At the outset, I'd like to acknowledge that material for these lessons have been taken from a number of sites, the most important of which are
(This site has added to the original list made by Guardian of UK.)

I have been solving cryptic crosswords for over 40 years. You may well ask what is a crossword. Crossword puzzles are mainly of two types, Cryptic and non-cryptic. Non-cryptic are more in use in USA, while Britain is the home of cryptic crosswords. The non-cryptic puzzles or easy puzzles, as they are sometimes called, generally are one-liner clues. I do not personally derive any joy in solving them. What I propose to teach you is how to solve Cryptic puzzles.

These lessons are intended to help you to understand what cryptic crosswords are, how the clues work, and what you can do to solve the puzzles in newspapers like the Economic Times, The Hindu, Indian Express etc.

I think 'solve' is perhaps a wrong word, maybe I should say 'attempt to solve'. You can't learn to solve cryptic puzzles just by reading these or any other lessons. Real progress requires regular practice. This practice will inevitably include making mistakes, and not getting very far with some puzzles. It may take you several years to reach the point where you can be confident of finishing most newspaper puzzles, but persistence and determination will pay off in the end. The joy of finishing a good Crossword is a great one.

All cryptic clues consist of a definition of the answer (usually at the beginning or the end through a key-word), and a separate subsidiary indication which provides a set of instructions for constructing the answer. A cryptic clue is a sentence or phrase, appearing to make some kind of sense and putting ideas into the solver's head. These often have little or nothing to do with the answer, which can be derived by interpreting all or part of the clue in ways which are less obvious.

In other words, some element of bluffing or deception is the whole point of a good cryptic clue. A few examples will add to your enlightenment. Number will be used to denote something that numbs you rather than to indicate one, two etc. Similarly flower will be used to indicate a river (which flows rather than rose or any other flower.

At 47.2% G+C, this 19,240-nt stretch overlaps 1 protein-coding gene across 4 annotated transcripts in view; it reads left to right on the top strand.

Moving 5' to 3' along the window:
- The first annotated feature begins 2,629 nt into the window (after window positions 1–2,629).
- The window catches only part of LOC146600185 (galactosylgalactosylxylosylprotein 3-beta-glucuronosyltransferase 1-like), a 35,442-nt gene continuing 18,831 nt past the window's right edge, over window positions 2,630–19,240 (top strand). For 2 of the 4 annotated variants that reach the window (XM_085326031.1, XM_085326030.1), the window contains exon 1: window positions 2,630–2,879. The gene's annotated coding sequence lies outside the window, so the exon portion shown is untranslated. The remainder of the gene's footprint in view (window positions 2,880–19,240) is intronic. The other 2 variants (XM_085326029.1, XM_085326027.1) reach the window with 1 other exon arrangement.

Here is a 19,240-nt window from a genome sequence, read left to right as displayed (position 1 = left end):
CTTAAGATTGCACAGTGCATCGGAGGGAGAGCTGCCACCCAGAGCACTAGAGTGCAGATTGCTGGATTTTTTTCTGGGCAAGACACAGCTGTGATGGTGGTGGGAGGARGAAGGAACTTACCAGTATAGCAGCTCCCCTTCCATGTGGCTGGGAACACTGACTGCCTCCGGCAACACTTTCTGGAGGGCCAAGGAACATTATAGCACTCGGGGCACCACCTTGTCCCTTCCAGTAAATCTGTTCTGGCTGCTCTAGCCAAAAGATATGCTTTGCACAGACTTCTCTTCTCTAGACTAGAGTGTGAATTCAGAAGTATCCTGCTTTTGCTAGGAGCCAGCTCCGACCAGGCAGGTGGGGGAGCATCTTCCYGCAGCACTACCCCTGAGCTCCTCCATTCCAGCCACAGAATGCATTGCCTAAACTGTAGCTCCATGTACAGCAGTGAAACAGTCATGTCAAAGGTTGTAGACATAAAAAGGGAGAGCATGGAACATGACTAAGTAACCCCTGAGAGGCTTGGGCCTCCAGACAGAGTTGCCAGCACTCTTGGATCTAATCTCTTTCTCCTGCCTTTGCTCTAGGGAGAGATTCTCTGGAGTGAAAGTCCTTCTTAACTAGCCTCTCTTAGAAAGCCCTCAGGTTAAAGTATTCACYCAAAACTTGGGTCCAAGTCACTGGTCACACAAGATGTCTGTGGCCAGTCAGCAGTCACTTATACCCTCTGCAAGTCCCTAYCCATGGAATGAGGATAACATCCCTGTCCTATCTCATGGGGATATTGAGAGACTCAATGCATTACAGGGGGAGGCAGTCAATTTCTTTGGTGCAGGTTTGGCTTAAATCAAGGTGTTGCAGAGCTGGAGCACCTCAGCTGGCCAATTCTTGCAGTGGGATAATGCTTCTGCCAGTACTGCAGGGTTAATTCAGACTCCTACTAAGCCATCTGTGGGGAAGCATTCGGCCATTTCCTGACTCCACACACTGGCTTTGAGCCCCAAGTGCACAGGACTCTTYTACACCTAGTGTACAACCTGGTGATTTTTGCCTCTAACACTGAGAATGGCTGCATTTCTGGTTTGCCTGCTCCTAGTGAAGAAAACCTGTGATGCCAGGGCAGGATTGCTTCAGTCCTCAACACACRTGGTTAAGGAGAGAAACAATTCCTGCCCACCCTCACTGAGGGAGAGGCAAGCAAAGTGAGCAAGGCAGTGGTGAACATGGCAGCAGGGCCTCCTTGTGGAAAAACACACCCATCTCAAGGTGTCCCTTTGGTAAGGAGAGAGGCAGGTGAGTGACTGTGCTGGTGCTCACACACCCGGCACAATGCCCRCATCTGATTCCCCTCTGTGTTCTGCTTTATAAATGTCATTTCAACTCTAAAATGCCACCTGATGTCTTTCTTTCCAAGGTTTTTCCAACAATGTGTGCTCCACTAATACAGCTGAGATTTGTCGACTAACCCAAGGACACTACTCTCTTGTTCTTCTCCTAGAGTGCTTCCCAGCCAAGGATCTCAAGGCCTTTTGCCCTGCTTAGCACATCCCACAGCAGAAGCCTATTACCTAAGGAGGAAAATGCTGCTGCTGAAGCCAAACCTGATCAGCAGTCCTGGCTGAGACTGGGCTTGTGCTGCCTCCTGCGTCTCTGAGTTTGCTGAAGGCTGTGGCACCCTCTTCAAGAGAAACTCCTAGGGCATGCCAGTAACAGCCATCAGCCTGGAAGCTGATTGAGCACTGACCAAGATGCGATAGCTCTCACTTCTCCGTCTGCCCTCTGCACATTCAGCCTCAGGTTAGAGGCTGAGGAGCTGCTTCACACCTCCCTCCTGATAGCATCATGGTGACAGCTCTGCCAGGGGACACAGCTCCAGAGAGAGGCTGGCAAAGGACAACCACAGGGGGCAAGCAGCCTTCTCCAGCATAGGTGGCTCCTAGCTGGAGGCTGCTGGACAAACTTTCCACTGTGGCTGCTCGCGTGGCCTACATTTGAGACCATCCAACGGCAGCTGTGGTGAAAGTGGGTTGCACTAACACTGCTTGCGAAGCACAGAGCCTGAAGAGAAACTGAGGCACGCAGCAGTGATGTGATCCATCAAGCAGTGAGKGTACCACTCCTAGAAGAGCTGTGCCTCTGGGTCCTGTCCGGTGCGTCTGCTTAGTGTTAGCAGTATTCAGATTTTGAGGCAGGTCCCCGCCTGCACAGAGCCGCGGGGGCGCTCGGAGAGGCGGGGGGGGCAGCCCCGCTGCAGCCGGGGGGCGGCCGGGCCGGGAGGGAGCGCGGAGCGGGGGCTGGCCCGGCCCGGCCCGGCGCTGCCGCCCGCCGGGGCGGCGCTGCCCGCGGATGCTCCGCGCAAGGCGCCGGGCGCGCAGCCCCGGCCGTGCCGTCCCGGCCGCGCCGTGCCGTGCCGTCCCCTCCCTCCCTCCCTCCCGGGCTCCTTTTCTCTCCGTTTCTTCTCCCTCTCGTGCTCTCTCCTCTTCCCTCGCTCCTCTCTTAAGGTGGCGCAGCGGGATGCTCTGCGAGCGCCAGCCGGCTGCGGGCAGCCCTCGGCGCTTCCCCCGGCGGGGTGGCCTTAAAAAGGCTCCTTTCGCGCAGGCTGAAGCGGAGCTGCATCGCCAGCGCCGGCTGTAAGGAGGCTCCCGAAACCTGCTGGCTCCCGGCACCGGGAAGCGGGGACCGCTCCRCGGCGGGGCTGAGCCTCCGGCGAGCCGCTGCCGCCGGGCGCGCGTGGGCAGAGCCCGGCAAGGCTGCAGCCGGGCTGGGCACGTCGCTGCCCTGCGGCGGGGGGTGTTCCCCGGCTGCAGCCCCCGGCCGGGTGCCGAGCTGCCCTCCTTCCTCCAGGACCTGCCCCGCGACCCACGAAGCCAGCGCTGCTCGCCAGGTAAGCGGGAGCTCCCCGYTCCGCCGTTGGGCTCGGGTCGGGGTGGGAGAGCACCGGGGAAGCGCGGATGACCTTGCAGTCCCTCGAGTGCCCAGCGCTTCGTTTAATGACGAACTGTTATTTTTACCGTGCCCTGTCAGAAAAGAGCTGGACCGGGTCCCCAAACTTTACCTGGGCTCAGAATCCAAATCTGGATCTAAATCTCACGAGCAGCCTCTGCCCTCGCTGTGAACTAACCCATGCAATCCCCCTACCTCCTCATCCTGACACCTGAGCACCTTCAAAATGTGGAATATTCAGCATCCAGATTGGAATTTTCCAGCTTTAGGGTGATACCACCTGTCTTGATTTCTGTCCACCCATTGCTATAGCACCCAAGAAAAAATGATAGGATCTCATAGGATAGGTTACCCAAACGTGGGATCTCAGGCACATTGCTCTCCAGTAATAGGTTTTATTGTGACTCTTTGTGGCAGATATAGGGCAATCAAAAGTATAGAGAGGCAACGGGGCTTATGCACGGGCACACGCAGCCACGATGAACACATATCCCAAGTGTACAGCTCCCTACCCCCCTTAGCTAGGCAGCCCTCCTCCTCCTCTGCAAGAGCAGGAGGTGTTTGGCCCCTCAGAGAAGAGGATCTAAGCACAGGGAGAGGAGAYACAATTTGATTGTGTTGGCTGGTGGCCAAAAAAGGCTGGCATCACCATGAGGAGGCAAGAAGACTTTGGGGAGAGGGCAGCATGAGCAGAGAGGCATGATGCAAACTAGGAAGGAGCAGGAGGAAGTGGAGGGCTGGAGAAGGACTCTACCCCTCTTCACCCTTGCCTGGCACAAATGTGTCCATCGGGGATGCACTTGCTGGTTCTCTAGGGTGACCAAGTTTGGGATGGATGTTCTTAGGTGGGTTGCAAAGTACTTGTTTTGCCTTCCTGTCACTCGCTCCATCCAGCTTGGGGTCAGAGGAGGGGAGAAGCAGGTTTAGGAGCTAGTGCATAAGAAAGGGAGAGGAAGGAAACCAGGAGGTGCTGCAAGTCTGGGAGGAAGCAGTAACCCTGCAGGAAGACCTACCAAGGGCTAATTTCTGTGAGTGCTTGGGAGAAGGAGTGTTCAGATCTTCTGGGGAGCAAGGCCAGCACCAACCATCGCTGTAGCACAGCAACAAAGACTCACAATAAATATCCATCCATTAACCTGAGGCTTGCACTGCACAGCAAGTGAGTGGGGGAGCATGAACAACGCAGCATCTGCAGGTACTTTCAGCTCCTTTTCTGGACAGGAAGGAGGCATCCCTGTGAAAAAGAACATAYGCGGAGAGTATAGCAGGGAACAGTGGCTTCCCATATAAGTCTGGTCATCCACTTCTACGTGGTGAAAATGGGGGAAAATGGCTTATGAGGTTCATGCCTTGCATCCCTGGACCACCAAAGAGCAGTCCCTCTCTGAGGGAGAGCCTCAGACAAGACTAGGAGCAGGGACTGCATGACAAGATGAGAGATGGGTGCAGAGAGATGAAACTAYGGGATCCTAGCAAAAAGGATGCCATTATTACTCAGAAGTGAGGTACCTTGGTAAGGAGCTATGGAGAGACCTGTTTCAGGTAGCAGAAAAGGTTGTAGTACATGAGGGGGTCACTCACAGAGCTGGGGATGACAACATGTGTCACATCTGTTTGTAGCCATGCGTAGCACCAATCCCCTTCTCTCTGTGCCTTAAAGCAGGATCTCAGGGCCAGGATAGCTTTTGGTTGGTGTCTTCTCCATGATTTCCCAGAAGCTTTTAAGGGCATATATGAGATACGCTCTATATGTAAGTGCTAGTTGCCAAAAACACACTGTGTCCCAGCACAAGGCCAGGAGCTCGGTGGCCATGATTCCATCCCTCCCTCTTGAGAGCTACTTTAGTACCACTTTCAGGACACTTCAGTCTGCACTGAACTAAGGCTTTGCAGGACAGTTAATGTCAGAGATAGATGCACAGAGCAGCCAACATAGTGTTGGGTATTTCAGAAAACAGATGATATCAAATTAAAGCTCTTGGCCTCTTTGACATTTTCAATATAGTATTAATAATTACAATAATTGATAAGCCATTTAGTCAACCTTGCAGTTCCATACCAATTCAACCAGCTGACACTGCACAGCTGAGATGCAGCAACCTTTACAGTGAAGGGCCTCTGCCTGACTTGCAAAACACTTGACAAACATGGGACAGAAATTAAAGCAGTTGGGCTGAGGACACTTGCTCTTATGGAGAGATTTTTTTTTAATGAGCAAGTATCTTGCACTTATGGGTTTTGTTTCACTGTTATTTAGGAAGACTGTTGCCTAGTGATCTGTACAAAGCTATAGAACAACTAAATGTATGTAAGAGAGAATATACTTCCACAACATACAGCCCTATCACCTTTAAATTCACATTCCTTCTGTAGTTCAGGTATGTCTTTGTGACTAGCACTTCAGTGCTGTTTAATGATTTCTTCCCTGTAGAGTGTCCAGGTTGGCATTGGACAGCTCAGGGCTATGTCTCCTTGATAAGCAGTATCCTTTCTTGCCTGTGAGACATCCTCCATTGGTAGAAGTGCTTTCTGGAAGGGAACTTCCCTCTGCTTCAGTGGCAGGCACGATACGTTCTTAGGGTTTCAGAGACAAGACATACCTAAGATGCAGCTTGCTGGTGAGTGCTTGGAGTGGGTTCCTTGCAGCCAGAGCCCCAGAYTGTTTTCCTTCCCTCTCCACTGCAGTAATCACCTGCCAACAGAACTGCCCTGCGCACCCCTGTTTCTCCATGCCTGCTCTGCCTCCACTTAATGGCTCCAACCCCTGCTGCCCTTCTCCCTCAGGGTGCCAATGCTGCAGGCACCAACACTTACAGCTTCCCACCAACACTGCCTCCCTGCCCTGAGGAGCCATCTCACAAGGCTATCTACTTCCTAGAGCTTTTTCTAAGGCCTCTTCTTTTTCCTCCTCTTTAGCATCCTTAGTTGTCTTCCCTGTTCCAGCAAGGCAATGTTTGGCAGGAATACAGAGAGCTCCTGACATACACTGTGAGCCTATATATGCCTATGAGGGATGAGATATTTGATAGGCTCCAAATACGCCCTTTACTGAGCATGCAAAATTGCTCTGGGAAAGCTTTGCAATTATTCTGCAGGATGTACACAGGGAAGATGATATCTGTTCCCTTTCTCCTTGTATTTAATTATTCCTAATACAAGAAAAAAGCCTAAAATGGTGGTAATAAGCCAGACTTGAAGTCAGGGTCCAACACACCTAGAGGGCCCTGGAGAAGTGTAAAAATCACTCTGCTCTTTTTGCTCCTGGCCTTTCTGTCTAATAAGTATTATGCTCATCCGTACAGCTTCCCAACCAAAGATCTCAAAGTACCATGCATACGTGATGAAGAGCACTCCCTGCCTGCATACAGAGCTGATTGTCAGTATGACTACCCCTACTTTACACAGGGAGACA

Of the different types of Cryptic clues, ANAGRAMS or a re-arrangement of the letters are the most popular. For knowing whether the clue is an anagram, look for words that suggest mixing: "confused", "wild", "upset", "broken" etc.

I have given ten anagram clues ranging from 4-letter words (parliamentary, of course) to a 12-letter word. Four of these are with names of relatives and six are general. I have also underlined the word from which the anagram is formed. For example, the solution to the clue 'Am Rathi, may be, but she's my wife(7)' is 'AMRITHA'. The definition in the form of a jumble is 'AM RATHI' and the answer is 'My wife'. The solution to the clue 'Broken SHELF holds meat (5)' is 'FLESH'

Good Luck and get cracking !!

A source of food poisoning in crab I ate, possibly (8)

Tong and pin are assembled for an Australian cricketer(7)

Newspaper chief rode up carrying it (6)

Rathy has a part remade for this crossword teacher (13)

Wild West food (4)

Noises in restless slumber(7)

It rarely turns out like this in books (8)

Flamboyantly heave rod above (8)

This man, Ben, thrown into exile (10)

Watson's kit - or bits of modern office kit (12)

Two interesting anagram clues which were sent by my brother-in-law from Sydney Morning Herald are given below. You can try to solve them. The answers are available in the next lesson.

Logically and logistically where in the world do TROOPS BUSTLE? (7,5)

And still on warfare, what peaceful option is available to those of us who can STAND IT NO MORE (13)

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